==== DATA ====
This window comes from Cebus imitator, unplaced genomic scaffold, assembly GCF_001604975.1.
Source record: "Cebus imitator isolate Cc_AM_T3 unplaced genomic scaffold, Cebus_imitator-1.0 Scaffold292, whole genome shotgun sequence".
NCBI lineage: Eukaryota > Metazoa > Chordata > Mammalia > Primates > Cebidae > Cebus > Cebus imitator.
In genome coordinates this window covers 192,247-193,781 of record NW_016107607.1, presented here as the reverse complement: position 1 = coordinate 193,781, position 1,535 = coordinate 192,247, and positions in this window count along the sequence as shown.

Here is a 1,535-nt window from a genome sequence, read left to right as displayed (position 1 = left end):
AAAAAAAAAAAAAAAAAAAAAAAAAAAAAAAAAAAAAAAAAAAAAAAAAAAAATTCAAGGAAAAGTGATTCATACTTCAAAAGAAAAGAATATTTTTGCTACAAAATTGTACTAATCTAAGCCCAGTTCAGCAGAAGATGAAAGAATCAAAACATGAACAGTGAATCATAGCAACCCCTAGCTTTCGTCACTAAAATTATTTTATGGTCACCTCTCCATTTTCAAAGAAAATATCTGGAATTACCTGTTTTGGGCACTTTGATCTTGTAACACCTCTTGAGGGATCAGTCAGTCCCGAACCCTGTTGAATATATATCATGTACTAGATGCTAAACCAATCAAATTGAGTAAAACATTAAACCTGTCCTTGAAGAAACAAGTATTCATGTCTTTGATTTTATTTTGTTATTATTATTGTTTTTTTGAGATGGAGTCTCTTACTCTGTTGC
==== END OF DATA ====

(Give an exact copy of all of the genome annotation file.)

This window comes from Cebus imitator, unplaced genomic scaffold, assembly GCF_001604975.1.
Source record: "Cebus imitator isolate Cc_AM_T3 unplaced genomic scaffold, Cebus_imitator-1.0 Scaffold292, whole genome shotgun sequence".
NCBI lineage: Eukaryota > Metazoa > Chordata > Mammalia > Primates > Cebidae > Cebus > Cebus imitator.
In genome coordinates this window covers 192,247-193,781 of record NW_016107607.1, presented here as the reverse complement: position 1 = coordinate 193,781, position 1,535 = coordinate 192,247, and positions in this window count along the sequence as shown.

Here is a 1,535-nt window from a genome sequence, read left to right as displayed (position 1 = left end):
AAAAAAAAAAAAAAAAAAAAAAAAAAAAAAAAAAAAAAAAAAAAAAAAAAAAATTCAAGGAAAAGTGATTCATACTTCAAAAGAAAAGAATATTTTTGCTACAAAATTGTACTAATCTAAGCCCAGTTCAGCAGAAGATGAAAGAATCAAAACATGAACAGTGAATCATAGCAACCCCTAGCTTTCGTCACTAAAATTATTTTATGGTCACCTCTCCATTTTCAAAGAAAATATCTGGAATTACCTGTTTTGGGCACTTTGATCTTGTAACACCTCTTGAGGGATCAGTCAGTCCCGAACCCTGTTGAATATATATCATGTACTAGATGCTAAACCAATCAAATTGAGTAAAACATTAAACCTGTCCTTGAAGAAACAAGTATTCATGTCTTTGATTTTATTTTGTTATTATTATTGTTTTTTTGAGATGGAGTCTCTTACTCTGTTGC